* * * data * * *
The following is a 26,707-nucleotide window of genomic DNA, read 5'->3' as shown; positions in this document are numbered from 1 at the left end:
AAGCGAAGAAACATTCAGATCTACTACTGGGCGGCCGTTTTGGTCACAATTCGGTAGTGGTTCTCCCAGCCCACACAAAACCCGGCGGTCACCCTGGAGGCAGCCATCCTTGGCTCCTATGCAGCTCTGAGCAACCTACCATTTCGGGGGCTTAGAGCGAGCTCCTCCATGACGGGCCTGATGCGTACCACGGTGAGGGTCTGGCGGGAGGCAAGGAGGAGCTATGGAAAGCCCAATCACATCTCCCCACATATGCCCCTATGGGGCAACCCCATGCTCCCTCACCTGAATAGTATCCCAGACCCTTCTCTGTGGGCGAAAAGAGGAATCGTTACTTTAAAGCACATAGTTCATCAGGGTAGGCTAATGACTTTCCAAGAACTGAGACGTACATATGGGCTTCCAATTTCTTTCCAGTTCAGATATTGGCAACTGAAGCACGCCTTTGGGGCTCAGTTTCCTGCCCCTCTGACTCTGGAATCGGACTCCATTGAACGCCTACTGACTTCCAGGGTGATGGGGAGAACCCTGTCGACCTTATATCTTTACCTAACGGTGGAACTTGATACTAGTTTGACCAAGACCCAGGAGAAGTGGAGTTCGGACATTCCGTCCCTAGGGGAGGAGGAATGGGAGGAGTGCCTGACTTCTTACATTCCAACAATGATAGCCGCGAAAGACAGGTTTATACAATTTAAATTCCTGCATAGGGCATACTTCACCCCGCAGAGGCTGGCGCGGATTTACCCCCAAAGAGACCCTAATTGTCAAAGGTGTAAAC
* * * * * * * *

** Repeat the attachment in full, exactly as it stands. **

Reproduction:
The following is a 26,707-nucleotide window of genomic DNA, read 5'->3' as shown; positions in this document are numbered from 1 at the left end:
AAGCGAAGAAACATTCAGATCTACTACTGGGCGGCCGTTTTGGTCACAATTCGGTAGTGGTTCTCCCAGCCCACACAAAACCCGGCGGTCACCCTGGAGGCAGCCATCCTTGGCTCCTATGCAGCTCTGAGCAACCTACCATTTCGGGGGCTTAGAGCGAGCTCCTCCATGACGGGCCTGATGCGTACCACGGTGAGGGTCTGGCGGGAGGCAAGGAGGAGCTATGGAAAGCCCAATCACATCTCCCCACATATGCCCCTATGGGGCAACCCCATGCTCCCTCACCTGAATAGTATCCCAGACCCTTCTCTGTGGGCGAAAAGAGGAATCGTTACTTTAAAGCACATAGTTCATCAGGGTAGGCTAATGACTTTCCAAGAACTGAGACGTACATATGGGCTTCCAATTTCTTTCCAGTTCAGATATTGGCAACTGAAGCACGCCTTTGGGGCTCAGTTTCCTGCCCCTCTGACTCTGGAATCGGACTCCATTGAACGCCTACTGACTTCCAGGGTGATGGGGAGAACCCTGTCGACCTTATATCTTTACCTAACGGTGGAACTTGATACTAGTTTGACCAAGACCCAGGAGAAGTGGAGTTCGGACATTCCGTCCCTAGGGGAGGAGGAATGGGAGGAGTGCCTGACTTCTTACATTCCAACAATGATAGCCGCGAAAGACAGGTTTATACAATTTAAATTCCTGCATAGGGCATACTTCACCCCGCAGAGGCTGGCGCGGATTTACCCCCAAAGAGACCCTAATTGTCAAAGGTGTAAAC